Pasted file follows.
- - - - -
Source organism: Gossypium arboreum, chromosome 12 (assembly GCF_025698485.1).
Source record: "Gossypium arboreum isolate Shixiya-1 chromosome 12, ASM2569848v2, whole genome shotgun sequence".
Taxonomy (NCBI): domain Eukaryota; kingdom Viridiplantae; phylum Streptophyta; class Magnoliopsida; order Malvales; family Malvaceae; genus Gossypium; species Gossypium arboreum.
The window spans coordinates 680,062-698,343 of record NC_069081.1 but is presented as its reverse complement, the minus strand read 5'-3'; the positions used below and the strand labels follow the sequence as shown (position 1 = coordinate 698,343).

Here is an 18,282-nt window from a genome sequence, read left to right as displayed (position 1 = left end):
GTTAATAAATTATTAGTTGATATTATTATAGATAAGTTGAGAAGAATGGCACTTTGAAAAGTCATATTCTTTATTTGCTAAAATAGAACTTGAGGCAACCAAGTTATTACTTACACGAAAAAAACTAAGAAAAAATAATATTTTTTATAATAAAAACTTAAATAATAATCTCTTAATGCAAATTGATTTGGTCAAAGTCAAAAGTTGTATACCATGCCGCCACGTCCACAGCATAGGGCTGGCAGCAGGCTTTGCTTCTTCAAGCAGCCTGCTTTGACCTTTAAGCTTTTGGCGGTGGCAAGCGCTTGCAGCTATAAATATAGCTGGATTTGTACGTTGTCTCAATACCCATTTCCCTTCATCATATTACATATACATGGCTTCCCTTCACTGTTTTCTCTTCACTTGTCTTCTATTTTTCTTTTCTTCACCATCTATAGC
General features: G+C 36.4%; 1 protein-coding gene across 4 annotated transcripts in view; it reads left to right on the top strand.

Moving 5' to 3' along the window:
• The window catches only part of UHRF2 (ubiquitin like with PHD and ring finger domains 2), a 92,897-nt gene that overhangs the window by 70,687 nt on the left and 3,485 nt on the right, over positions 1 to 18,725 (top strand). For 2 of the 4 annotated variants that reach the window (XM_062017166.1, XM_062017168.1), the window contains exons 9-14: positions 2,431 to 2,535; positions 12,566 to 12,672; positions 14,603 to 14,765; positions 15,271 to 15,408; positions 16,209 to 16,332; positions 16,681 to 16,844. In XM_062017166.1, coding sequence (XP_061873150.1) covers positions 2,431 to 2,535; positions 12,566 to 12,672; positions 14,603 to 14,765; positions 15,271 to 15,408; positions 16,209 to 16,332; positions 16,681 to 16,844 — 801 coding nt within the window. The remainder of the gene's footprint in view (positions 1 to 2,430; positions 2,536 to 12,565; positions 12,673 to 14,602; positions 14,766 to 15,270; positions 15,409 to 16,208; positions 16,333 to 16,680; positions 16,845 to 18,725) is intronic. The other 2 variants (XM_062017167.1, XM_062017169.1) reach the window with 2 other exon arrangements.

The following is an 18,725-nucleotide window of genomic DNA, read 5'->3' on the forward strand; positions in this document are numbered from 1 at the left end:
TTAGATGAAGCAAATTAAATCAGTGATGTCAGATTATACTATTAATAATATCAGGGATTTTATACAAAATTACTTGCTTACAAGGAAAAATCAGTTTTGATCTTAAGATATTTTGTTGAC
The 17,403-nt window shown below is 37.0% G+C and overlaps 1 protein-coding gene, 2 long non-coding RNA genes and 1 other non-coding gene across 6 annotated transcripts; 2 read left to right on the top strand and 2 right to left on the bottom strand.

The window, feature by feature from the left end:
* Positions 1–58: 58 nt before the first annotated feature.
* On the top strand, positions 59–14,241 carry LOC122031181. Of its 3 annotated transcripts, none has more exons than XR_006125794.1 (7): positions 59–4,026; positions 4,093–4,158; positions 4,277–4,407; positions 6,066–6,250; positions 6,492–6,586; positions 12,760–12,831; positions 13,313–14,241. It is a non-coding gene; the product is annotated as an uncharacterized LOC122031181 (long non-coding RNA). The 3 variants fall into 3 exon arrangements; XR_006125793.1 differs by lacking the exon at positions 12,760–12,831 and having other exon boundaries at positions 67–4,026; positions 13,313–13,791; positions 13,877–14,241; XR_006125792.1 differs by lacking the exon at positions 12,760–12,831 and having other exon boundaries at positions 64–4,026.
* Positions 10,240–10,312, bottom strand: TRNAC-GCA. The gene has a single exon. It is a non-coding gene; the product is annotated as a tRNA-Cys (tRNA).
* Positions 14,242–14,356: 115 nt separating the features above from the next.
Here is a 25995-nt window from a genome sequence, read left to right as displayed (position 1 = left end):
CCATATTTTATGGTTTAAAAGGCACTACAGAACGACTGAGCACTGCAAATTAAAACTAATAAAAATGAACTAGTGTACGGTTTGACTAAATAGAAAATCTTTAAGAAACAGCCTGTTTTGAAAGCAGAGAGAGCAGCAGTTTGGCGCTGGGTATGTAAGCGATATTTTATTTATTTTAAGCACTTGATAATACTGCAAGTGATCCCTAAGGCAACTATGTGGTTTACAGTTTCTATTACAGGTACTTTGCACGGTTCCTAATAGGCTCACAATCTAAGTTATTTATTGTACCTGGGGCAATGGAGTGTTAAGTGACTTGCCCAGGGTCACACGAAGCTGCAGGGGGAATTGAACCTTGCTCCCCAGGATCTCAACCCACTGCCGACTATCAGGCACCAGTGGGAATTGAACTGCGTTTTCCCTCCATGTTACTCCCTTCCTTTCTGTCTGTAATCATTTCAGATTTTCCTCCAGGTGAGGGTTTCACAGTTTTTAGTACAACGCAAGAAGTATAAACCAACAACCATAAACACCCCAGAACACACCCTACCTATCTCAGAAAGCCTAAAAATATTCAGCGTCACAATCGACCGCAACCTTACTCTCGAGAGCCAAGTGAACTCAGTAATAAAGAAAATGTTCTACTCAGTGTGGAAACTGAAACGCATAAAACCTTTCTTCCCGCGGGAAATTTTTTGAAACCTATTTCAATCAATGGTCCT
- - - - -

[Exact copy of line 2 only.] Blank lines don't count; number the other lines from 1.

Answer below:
Source record: "Gossypium arboreum isolate Shixiya-1 chromosome 12, ASM2569848v2, whole genome shotgun sequence".